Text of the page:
One channel is sufficient for communication. Still, the most station transmits and receive more than one radio channel so as to avoid interference and communication losses with ships.
Every 6 minutes, static information like name and call sign, length and beam, type of ship, location of antenna, MMSI no., IMO no. etc. are transmitted. dynamic information transmitted includes the position of the ship, the position time stamp and the course over ground. Other than this information transmitted at regular intervals of time includes the draught of the ship, destination, the type of cargo being transported, routine plan, etc.
The main purpose behind fitting AIS on ships is for their identification and navigational marks. In regions like the Panama Canal, the automatic identification system is also used to provide information about rain, wind and other weather conditions.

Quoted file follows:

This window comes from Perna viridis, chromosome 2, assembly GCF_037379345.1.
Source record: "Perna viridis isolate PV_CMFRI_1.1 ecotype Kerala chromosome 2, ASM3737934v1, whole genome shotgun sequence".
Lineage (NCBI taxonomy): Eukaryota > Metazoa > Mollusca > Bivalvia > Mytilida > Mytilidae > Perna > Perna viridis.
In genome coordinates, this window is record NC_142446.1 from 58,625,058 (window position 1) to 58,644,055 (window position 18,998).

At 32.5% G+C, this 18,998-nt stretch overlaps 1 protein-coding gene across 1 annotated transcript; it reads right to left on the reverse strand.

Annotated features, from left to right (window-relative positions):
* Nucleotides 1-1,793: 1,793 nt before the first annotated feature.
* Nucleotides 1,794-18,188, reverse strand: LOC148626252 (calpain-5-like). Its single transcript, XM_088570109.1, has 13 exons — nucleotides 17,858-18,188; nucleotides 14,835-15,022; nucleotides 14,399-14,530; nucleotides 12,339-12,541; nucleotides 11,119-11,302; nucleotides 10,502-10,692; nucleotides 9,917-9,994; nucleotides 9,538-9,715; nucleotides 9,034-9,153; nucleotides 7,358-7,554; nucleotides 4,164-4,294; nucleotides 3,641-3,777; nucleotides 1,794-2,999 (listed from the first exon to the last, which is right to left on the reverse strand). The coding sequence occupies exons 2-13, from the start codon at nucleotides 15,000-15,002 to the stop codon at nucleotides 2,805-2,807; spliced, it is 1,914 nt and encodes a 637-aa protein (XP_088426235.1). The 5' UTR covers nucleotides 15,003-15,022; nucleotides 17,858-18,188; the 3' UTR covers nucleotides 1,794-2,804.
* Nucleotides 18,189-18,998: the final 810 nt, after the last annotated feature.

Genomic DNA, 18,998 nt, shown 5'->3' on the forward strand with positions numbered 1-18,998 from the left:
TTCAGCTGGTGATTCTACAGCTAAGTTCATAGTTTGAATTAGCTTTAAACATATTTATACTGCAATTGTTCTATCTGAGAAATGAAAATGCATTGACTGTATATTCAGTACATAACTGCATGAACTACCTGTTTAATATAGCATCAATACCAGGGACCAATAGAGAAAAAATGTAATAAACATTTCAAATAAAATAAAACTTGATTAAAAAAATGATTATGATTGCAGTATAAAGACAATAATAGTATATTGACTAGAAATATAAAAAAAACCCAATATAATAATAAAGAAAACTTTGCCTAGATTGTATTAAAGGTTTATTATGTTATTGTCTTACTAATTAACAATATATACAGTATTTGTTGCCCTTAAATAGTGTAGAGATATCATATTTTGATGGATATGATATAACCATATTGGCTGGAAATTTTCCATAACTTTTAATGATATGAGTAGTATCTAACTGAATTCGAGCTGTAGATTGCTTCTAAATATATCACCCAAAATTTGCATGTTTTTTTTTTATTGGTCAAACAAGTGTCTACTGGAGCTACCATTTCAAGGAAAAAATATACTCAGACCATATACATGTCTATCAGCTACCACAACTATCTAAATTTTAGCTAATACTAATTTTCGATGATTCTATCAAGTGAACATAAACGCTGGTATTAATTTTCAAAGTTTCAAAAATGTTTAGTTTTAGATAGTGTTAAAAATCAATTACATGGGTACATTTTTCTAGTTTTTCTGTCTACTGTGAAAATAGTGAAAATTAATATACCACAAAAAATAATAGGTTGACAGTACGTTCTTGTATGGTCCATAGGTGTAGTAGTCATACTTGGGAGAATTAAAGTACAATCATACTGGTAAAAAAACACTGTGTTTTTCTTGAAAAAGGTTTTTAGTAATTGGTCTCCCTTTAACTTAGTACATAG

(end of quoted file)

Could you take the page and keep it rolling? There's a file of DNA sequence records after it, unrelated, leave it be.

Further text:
Though it was initially started as a method of controlling marine traffic and avoiding collisions, it is an undeniable fact that its capabilities are applicable to a wider spectrum. Nowadays these systems are used by port authorities, ship owners, managers, builders, ship agents, brokers, researchers, data analysts, charterers, hotel, and tour operators, search and rescue teams, operators, pilots, harbormasters, flag administrators, classification societies, passengers, sailors, vessel crew, coast guards, border patrol, marine enthusiasts, radio amateurs, environmental protection agents, etc.
Class A AIS is included for all SOLAS vessels of 300 gross tonnage and upwards engaged on international voyages, vessels of 500 gross tonnage and upwards not engaged on international voyages and passenger ships irrespective of size.